"On TV And Video" is a column exploring opportunities and challenges in advanced TV and video.
Today’s column is written by John Roland, CEO at Extreme Reach.
Fox Sports recently introduced six-second TV ad spots during live sporting events with plans to sell them throughout the NFL season. While TV has long been dominated by the standard palette of 15-, 30- and 60-second spots, this embrace of the social media-born six-second ad marks a natural evolution for the medium. It’s also yet another sign of the convergence of the TV and video advertising worlds.
Around this time last year, I wrote that 15- and 30-second spots were here to stay. My point was that the standard linear TV formats that have proven to be the scalable workhorses of brand marketing would continue to be just that for a long time. By the end of football season, I think we’ll have a good idea whether the six-second ad is likely to experience a similar longevity.
I don’t anticipate all future brand stories being told in sound bites, and I think that the robust, narrative style of storytelling popular with longer viral ads – Heineken's nearly five-minute-long #OpenYourWorld ad is a prime example – is alive and well. In fact, the addition of this new mini-size ad unit simply underscores that a great story, well-told, doesn’t always happen in the same “container” for every product, service and situation. And how wonderful for the creative side of our business that there’s a new, scalable option.
This is the ad business, after all, and brand advertisers are always looking for new ways to be creative and connect with audiences at scale. In the late 1960s, it was the 60-second ad that reigned supreme on television screens. Everyone thought you couldn’t possibly tell the whole story in anything less than a minute. Then, when pushed to do just that for efficiency’s sake, creative teams rose to the challenge, and the 30-second ad became the norm. And of course, the 15-second ad then appeared in 1985, in an effort to better mimic the “fast-paced” viewing experience that the “MTV generation” had come to expect.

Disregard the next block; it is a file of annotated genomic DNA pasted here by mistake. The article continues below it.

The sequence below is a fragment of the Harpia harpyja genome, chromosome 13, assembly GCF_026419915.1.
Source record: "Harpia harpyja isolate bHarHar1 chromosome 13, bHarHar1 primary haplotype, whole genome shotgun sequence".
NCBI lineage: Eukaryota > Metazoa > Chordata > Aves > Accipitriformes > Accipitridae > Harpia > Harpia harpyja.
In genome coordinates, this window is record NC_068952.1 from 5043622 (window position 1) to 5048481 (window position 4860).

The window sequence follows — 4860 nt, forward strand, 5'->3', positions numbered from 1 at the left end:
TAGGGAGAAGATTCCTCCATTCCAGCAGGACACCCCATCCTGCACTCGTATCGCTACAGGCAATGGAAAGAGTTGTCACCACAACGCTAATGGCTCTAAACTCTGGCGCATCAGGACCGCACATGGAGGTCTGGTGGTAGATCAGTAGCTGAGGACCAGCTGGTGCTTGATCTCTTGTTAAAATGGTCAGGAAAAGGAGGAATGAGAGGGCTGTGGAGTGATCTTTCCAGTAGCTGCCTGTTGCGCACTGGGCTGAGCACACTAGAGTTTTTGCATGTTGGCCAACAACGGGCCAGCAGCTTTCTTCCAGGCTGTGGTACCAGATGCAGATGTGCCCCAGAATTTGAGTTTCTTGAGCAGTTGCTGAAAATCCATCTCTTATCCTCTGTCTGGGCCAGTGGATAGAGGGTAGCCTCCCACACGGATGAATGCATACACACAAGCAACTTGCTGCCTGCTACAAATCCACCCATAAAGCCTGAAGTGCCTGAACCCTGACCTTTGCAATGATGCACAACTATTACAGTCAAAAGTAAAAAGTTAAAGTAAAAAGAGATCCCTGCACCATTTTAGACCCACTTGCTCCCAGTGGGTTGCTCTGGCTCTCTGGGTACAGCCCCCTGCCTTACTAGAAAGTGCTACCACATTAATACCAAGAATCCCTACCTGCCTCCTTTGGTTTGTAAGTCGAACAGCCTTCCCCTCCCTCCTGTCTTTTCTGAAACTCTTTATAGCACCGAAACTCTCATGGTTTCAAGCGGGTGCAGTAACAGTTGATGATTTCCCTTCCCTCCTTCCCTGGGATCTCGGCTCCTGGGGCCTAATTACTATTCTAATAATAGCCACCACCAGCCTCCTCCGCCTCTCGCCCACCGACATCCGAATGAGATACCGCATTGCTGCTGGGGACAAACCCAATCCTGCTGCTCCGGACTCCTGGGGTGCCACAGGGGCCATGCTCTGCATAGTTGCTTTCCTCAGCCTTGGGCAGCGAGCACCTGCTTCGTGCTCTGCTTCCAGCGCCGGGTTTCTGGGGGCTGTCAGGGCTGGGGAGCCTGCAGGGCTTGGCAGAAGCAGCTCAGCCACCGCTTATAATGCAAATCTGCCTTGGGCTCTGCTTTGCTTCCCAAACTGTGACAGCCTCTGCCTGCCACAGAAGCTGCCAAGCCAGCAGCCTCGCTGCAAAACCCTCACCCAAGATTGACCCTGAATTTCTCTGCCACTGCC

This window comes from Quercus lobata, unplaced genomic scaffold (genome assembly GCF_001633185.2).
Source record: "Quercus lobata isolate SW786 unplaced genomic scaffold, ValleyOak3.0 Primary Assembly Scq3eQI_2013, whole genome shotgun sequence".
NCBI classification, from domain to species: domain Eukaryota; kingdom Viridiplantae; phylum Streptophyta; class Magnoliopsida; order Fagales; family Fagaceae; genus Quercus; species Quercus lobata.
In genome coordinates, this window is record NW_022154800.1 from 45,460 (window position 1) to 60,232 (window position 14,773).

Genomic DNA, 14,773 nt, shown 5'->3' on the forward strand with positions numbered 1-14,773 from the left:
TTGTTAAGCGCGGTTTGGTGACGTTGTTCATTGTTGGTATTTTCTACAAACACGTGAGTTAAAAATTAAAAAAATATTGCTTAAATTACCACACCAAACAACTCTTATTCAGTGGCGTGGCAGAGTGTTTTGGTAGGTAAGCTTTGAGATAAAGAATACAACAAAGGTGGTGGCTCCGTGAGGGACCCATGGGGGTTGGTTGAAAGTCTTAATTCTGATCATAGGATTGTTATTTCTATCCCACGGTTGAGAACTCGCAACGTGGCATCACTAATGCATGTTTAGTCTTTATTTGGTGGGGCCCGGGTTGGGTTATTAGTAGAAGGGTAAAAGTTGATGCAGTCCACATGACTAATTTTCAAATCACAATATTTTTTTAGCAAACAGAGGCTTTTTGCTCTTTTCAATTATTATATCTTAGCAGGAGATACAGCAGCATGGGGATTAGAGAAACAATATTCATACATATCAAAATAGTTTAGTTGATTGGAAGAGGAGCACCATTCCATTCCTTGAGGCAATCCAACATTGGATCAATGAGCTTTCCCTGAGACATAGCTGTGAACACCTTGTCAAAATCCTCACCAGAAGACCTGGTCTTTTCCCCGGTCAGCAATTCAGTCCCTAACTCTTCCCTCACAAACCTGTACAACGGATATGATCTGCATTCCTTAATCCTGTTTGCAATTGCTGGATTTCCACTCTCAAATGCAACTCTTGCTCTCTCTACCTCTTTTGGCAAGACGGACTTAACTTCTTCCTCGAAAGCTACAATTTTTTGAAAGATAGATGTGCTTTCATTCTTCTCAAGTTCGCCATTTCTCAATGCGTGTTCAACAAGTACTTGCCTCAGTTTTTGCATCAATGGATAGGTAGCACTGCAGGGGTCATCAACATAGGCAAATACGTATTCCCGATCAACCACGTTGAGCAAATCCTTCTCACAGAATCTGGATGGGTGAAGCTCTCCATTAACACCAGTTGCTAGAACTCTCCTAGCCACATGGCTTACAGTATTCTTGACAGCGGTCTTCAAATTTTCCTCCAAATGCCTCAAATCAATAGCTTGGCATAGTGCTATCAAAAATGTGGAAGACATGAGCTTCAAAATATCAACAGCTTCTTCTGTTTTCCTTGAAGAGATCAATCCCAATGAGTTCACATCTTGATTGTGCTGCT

In 2014, 29% of ads were 15 seconds. In the first quarter of 2017, this number rose to 36%. This embrace of the shorter ad format should come as no surprise. Earlier this year a comScore study confirmed the ever-shortening attention span of consumers, finding that millennials, on average, watch ads for less than six seconds. At this rate, it seems natural that six-second ads will become the next new canvas for creativity.
The magic of this new format is that the infrastructure, buying methods and measurement standards already exist. It’s simply a new size offered on the good old TV. Same package, new size.
But, just as TV has taken an idea from the video world with this move, so too are video advertisers open to taking a page from TV’s playbook. Twitter and Instagram used to have six-second limits on their pre-roll ads, only recently opening up their platforms to 30- and 60-second spots. Snapchat, in an effort to bring bigger brands to its platform, now allows a wide range of lengths, from its ubiquitous 10-second spot to 15-, 30-, 60- and even 90-second ad placements available for brands looking to explore the creative limits of the platform.
This reciprocity is great news for marketers and their agencies who hotly pursue screen-agnostic strategies and need to leverage their existing creative assets easily across any screen and device. At the end of the day, customizing ads for individual platforms is a huge budgetary burden. Converging campaign styles across formats is a logical step for brands and advertisers looking to meet their target audiences wherever they are watching.
I would expect other TV entities to follow suit now that Fox Sports has opened the door to a new ad unit. And the TV industry will undoubtedly benefit from offering advertisers a new product line. New, millennial-focused brands that have built the bulk of their advertising efforts off of social media spots will now be able to use this same content, at a lower price point, to reach a whole new audience. Television remains unmatched in its ability to achieve reach and frequency, and the lower cost of producing and buying six-second spots may open the door for new kinds of TV advertisers.
I expect consumers will respond well to the new six-second ad format inside the TV viewing experience. Not only does it appeal to shortened attention spans, but perhaps six-second ads will mean commercial breaks get shorter, which in turn could keep viewers engaged and in their seats. At the end of the day, introducing new products and packages to TV marketers and audiences is a sign of continued innovation across all screens.